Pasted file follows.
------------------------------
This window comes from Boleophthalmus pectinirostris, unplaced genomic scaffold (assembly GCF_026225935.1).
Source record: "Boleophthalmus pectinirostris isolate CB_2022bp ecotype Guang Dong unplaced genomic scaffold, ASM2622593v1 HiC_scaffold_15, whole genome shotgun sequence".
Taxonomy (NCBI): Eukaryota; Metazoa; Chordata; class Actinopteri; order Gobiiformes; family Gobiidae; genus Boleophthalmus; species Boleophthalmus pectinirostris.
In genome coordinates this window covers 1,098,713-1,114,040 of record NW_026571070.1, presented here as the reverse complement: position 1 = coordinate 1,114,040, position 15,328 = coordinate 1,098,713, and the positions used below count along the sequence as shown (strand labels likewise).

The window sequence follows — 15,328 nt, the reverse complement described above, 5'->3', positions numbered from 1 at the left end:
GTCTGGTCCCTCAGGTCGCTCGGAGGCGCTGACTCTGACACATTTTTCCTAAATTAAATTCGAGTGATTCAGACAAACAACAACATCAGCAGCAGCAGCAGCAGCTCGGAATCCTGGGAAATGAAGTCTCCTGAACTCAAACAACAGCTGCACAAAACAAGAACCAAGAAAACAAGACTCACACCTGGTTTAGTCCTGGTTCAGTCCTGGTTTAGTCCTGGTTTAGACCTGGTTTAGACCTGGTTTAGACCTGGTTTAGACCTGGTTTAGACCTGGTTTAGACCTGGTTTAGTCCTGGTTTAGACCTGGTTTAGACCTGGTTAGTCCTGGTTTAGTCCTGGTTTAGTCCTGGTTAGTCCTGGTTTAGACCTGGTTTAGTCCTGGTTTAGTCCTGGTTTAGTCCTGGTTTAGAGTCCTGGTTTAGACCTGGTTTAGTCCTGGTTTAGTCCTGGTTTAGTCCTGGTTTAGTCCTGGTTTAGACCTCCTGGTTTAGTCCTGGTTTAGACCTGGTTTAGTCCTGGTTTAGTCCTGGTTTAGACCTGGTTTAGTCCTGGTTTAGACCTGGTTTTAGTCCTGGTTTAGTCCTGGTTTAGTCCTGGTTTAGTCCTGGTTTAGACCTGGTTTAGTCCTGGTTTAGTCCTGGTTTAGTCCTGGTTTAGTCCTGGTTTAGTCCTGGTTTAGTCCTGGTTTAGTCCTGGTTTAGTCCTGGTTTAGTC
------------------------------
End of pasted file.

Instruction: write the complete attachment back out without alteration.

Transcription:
This window comes from Boleophthalmus pectinirostris, unplaced genomic scaffold (assembly GCF_026225935.1).
Source record: "Boleophthalmus pectinirostris isolate CB_2022bp ecotype Guang Dong unplaced genomic scaffold, ASM2622593v1 HiC_scaffold_15, whole genome shotgun sequence".
Taxonomy (NCBI): Eukaryota; Metazoa; Chordata; class Actinopteri; order Gobiiformes; family Gobiidae; genus Boleophthalmus; species Boleophthalmus pectinirostris.
In genome coordinates this window covers 1,098,713-1,114,040 of record NW_026571070.1, presented here as the reverse complement: position 1 = coordinate 1,114,040, position 15,328 = coordinate 1,098,713, and the positions used below count along the sequence as shown (strand labels likewise).

The window sequence follows — 15,328 nt, the reverse complement described above, 5'->3', positions numbered from 1 at the left end:
GTCTGGTCCCTCAGGTCGCTCGGAGGCGCTGACTCTGACACATTTTTCCTAAATTAAATTCGAGTGATTCAGACAAACAACAACATCAGCAGCAGCAGCAGCAGCTCGGAATCCTGGGAAATGAAGTCTCCTGAACTCAAACAACAGCTGCACAAAACAAGAACCAAGAAAACAAGACTCACACCTGGTTTAGTCCTGGTTCAGTCCTGGTTTAGTCCTGGTTTAGACCTGGTTTAGACCTGGTTTAGACCTGGTTTAGACCTGGTTTAGACCTGGTTTAGACCTGGTTTAGTCCTGGTTTAGACCTGGTTTAGACCTGGTTAGTCCTGGTTTAGTCCTGGTTTAGTCCTGGTTAGTCCTGGTTTAGACCTGGTTTAGTCCTGGTTTAGTCCTGGTTTAGTCCTGGTTTAGAGTCCTGGTTTAGACCTGGTTTAGTCCTGGTTTAGTCCTGGTTTAGTCCTGGTTTAGTCCTGGTTTAGACCTCCTGGTTTAGTCCTGGTTTAGACCTGGTTTAGTCCTGGTTTAGTCCTGGTTTAGACCTGGTTTAGTCCTGGTTTAGACCTGGTTTTAGTCCTGGTTTAGTCCTGGTTTAGTCCTGGTTTAGTCCTGGTTTAGACCTGGTTTAGTCCTGGTTTAGTCCTGGTTTAGTCCTGGTTTAGTCCTGGTTTAGTCCTGGTTTAGTCCTGGTTTAGTCCTGGTTTAGTCCTGGTTTAGTC